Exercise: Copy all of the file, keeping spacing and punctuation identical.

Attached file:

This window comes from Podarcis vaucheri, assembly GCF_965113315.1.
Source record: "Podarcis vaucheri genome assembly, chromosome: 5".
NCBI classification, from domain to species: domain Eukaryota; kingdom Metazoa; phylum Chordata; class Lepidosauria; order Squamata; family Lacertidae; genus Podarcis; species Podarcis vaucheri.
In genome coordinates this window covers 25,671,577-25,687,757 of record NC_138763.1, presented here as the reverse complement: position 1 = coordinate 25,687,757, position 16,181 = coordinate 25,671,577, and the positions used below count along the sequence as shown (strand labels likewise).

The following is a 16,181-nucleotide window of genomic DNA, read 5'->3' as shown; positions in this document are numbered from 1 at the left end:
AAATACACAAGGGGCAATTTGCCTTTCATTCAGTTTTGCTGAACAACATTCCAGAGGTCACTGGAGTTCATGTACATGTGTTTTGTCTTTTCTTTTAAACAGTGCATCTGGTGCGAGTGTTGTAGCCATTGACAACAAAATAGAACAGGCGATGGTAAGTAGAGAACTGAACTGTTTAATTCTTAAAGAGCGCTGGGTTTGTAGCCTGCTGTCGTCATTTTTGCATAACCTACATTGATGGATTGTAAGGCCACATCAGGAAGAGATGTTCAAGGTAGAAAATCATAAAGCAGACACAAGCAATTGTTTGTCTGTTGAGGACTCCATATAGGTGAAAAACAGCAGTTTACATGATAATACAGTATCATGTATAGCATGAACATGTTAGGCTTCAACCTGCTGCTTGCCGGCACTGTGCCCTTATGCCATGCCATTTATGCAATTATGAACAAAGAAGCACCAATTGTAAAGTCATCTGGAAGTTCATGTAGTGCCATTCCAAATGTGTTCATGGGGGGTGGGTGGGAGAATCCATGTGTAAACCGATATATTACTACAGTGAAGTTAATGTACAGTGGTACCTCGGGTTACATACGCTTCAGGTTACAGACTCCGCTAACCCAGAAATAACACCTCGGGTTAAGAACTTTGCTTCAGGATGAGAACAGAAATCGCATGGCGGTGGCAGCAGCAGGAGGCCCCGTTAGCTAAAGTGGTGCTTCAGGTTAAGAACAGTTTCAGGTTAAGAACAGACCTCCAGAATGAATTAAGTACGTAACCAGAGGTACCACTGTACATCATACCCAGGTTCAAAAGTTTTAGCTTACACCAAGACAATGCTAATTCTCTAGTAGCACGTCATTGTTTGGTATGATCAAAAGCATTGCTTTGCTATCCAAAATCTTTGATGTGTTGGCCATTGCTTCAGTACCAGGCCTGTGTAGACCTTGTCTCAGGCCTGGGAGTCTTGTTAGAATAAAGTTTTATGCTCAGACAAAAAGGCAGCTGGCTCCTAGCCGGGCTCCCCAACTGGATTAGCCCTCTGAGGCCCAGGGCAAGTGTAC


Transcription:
This window comes from Podarcis vaucheri, assembly GCF_965113315.1.
Source record: "Podarcis vaucheri genome assembly, chromosome: 5".
NCBI classification, from domain to species: domain Eukaryota; kingdom Metazoa; phylum Chordata; class Lepidosauria; order Squamata; family Lacertidae; genus Podarcis; species Podarcis vaucheri.
In genome coordinates this window covers 25,671,577-25,687,757 of record NC_138763.1, presented here as the reverse complement: position 1 = coordinate 25,687,757, position 16,181 = coordinate 25,671,577, and the positions used below count along the sequence as shown (strand labels likewise).

The following is a 16,181-nucleotide window of genomic DNA, read 5'->3' as shown; positions in this document are numbered from 1 at the left end:
AAATACACAAGGGGCAATTTGCCTTTCATTCAGTTTTGCTGAACAACATTCCAGAGGTCACTGGAGTTCATGTACATGTGTTTTGTCTTTTCTTTTAAACAGTGCATCTGGTGCGAGTGTTGTAGCCATTGACAACAAAATAGAACAGGCGATGGTAAGTAGAGAACTGAACTGTTTAATTCTTAAAGAGCGCTGGGTTTGTAGCCTGCTGTCGTCATTTTTGCATAACCTACATTGATGGATTGTAAGGCCACATCAGGAAGAGATGTTCAAGGTAGAAAATCATAAAGCAGACACAAGCAATTGTTTGTCTGTTGAGGACTCCATATAGGTGAAAAACAGCAGTTTACATGATAATACAGTATCATGTATAGCATGAACATGTTAGGCTTCAACCTGCTGCTTGCCGGCACTGTGCCCTTATGCCATGCCATTTATGCAATTATGAACAAAGAAGCACCAATTGTAAAGTCATCTGGAAGTTCATGTAGTGCCATTCCAAATGTGTTCATGGGGGGTGGGTGGGAGAATCCATGTGTAAACCGATATATTACTACAGTGAAGTTAATGTACAGTGGTACCTCGGGTTACATACGCTTCAGGTTACAGACTCCGCTAACCCAGAAATAACACCTCGGGTTAAGAACTTTGCTTCAGGATGAGAACAGAAATCGCATGGCGGTGGCAGCAGCAGGAGGCCCCGTTAGCTAAAGTGGTGCTTCAGGTTAAGAACAGTTTCAGGTTAAGAACAGACCTCCAGAATGAATTAAGTACGTAACCAGAGGTACCACTGTACATCATACCCAGGTTCAAAAGTTTTAGCTTACACCAAGACAATGCTAATTCTCTAGTAGCACGTCATTGTTTGGTATGATCAAAAGCATTGCTTTGCTATCCAAAATCTTTGATGTGTTGGCCATTGCTTCAGTACCAGGCCTGTGTAGACCTTGTCTCAGGCCTGGGAGTCTTGTTAGAATAAAGTTTTATGCTCAGACAAAAAGGCAGCTGGCTCCTAGCCGGGCTCCCCAACTGGATTAGCCCTCTGAGGCCCAGGGCAAGTGTAC